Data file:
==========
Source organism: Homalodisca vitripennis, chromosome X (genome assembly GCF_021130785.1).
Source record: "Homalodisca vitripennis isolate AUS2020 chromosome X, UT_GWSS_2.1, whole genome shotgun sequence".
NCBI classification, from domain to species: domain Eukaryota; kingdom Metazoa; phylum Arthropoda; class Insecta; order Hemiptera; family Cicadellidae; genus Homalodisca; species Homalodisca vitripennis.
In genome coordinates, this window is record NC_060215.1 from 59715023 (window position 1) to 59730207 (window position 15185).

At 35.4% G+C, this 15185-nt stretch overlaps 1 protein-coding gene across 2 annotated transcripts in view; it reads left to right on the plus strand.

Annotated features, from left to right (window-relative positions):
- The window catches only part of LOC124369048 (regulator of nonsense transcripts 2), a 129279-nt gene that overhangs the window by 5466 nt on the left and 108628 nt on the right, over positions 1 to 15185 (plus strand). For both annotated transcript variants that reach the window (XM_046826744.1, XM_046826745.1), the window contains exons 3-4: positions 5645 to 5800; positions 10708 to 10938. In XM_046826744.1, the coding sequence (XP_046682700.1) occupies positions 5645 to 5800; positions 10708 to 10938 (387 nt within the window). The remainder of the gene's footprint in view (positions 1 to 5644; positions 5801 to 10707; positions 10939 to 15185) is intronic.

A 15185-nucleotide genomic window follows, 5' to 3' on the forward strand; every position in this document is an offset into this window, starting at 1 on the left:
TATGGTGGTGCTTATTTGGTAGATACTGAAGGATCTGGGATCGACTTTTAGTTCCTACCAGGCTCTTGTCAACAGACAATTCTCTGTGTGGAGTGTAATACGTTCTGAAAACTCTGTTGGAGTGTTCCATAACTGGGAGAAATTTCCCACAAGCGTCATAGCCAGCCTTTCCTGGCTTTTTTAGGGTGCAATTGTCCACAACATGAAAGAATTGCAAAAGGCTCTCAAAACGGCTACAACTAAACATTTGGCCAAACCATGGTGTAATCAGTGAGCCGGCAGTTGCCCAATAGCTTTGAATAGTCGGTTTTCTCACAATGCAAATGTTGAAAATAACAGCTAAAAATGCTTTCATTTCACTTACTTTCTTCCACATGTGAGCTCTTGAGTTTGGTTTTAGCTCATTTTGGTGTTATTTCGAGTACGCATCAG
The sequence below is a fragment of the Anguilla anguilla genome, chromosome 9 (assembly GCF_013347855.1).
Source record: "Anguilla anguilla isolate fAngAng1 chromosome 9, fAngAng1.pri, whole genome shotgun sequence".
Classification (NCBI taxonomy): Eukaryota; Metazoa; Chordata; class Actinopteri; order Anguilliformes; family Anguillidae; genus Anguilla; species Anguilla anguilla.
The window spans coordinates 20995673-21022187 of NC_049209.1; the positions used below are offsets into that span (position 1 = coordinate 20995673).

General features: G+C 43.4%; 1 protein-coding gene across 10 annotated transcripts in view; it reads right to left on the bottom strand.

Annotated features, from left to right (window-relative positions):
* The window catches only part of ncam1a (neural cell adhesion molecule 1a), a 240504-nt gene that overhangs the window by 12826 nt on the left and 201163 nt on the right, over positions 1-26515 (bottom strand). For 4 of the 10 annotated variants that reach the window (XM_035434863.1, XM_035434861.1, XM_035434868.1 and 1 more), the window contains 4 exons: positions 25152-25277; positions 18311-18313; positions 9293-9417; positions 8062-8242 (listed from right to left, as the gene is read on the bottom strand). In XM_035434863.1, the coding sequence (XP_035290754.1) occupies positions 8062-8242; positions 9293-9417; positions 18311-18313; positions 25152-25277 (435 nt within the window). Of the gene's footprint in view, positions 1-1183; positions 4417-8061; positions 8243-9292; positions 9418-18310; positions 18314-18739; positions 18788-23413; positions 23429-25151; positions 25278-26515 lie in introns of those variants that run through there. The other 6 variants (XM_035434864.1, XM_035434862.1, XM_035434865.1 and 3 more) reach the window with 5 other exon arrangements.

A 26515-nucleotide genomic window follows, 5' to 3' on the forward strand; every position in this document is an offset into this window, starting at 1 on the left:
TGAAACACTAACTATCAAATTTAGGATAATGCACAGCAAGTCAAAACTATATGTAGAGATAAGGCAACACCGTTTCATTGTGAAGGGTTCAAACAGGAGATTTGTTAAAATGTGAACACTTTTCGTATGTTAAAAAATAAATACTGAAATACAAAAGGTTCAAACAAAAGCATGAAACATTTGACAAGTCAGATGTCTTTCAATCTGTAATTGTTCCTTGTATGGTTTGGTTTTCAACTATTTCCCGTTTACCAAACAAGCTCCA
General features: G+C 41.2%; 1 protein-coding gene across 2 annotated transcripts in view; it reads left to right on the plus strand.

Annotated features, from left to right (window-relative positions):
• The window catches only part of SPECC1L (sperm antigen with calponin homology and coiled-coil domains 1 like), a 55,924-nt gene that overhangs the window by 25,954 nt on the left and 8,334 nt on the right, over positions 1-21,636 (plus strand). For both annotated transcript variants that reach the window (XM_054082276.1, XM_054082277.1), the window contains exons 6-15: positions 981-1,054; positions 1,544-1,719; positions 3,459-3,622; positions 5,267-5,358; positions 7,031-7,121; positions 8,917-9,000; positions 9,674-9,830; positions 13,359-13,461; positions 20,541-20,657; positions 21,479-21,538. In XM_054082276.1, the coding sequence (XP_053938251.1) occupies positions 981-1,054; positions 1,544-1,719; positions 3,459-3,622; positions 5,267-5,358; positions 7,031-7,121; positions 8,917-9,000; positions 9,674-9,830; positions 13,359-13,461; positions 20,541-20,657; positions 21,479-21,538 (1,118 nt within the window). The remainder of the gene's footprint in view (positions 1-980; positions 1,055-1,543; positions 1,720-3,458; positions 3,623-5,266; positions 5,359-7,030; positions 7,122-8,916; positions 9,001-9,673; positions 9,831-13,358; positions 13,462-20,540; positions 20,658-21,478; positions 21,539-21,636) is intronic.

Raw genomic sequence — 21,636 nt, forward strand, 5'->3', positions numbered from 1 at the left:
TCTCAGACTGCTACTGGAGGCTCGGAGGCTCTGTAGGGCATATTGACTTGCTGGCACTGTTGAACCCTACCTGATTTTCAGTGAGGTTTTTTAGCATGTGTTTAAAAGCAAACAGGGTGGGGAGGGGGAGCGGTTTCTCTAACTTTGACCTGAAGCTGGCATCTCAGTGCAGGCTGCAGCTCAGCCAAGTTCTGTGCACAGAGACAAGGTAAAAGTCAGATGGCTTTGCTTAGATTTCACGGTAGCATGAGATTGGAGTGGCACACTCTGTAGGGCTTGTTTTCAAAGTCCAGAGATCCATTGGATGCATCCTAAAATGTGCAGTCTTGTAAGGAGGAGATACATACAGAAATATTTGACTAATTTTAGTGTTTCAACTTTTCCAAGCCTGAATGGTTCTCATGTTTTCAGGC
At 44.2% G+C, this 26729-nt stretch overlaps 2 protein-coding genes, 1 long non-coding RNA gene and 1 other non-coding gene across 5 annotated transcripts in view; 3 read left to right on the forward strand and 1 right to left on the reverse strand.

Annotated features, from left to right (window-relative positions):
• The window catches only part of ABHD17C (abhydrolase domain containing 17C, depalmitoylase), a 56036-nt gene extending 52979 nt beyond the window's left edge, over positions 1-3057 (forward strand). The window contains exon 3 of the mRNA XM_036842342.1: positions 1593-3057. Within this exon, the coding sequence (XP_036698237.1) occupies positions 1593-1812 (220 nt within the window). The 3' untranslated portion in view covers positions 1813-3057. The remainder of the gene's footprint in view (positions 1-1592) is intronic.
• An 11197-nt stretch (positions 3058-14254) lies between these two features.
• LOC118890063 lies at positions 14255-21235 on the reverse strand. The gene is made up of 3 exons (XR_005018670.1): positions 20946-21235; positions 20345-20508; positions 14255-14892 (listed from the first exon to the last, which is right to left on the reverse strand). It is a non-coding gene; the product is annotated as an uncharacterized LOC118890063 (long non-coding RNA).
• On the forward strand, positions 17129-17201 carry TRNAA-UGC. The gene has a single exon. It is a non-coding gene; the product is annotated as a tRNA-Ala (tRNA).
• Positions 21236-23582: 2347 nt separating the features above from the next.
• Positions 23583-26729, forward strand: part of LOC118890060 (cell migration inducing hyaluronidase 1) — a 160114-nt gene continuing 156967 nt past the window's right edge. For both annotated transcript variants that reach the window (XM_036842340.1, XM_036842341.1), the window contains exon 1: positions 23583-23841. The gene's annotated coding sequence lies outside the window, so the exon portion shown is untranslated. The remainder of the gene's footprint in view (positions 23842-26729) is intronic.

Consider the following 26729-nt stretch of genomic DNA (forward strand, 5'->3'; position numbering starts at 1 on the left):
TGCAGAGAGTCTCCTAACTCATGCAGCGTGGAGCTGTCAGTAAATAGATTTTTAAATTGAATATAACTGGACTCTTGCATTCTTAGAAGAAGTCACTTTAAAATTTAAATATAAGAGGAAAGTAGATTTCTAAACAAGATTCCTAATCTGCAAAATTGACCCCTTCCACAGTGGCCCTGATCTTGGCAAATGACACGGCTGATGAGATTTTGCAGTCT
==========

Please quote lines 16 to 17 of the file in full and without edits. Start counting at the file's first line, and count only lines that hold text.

* The window catches only part of ncam1a (neural cell adhesion molecule 1a), a 240504-nt gene that overhangs the window by 12826 nt on the left and 201163 nt on the right, over positions 1-26515 (bottom strand). For 4 of the 10 annotated variants that reach the window (XM_035434863.1, XM_035434861.1, XM_035434868.1 and 1 more), the window contains 4 exons: positions 25152-25277; positions 18311-18313; positions 9293-9417; positions 8062-8242 (listed from right to left, as the gene is read on the bottom strand). In XM_035434863.1, the coding sequence (XP_035290754.1) occupies positions 8062-8242; positions 9293-9417; positions 18311-18313; positions 25152-25277 (435 nt within the window). Of the gene's footprint in view, positions 1-1183; positions 4417-8061; positions 8243-9292; positions 9418-18310; positions 18314-18739; positions 18788-23413; positions 23429-25151; positions 25278-26515 lie in introns of those variants that run through there. The other 6 variants (XM_035434864.1, XM_035434862.1, XM_035434865.1 and 3 more) reach the window with 5 other exon arrangements.

A 26515-nucleotide genomic window follows, 5' to 3' on the forward strand; every position in this document is an offset into this window, starting at 1 on the left: